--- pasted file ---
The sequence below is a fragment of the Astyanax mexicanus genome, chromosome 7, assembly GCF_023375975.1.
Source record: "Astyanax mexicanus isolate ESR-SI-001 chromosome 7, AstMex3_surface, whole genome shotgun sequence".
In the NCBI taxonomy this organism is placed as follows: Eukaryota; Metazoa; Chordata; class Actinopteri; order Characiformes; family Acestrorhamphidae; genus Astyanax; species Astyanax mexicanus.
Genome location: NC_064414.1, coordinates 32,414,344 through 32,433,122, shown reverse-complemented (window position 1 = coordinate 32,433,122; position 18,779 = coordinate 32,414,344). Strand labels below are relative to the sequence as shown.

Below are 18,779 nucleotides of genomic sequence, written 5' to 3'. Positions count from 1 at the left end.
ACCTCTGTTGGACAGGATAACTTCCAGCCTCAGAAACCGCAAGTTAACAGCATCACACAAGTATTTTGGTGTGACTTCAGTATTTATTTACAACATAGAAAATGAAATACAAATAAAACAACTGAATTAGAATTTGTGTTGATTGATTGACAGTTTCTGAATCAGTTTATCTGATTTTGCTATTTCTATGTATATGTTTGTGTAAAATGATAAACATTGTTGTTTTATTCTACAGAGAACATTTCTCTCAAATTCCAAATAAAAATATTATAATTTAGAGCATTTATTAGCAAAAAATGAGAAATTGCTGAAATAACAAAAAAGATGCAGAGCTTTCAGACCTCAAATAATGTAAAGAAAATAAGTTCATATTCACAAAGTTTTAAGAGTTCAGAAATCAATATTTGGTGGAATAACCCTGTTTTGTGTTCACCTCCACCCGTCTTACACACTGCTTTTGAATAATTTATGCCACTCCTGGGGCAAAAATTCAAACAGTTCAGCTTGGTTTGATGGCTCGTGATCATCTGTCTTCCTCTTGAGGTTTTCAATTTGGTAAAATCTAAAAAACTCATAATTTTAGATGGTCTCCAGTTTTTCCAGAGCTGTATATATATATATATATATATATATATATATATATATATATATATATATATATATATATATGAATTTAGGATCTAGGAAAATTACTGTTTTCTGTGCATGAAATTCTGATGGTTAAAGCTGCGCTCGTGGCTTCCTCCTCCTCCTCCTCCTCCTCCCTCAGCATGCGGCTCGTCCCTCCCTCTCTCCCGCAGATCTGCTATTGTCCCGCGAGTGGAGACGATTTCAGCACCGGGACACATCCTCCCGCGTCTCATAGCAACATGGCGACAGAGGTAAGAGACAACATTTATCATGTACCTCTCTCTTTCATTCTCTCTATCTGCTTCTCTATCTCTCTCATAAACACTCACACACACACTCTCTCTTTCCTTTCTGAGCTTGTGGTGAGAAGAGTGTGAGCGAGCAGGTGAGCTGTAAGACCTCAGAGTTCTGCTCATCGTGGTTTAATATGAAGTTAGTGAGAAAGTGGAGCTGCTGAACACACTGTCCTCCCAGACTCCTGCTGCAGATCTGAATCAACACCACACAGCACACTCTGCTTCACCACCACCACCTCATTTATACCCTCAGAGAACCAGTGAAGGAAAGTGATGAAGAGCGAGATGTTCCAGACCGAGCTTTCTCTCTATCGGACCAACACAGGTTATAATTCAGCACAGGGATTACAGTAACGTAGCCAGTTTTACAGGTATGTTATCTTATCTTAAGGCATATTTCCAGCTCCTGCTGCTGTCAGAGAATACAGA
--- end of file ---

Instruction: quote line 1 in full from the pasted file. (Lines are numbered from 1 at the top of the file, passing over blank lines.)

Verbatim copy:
The sequence below is a fragment of the Astyanax mexicanus genome, chromosome 7, assembly GCF_023375975.1.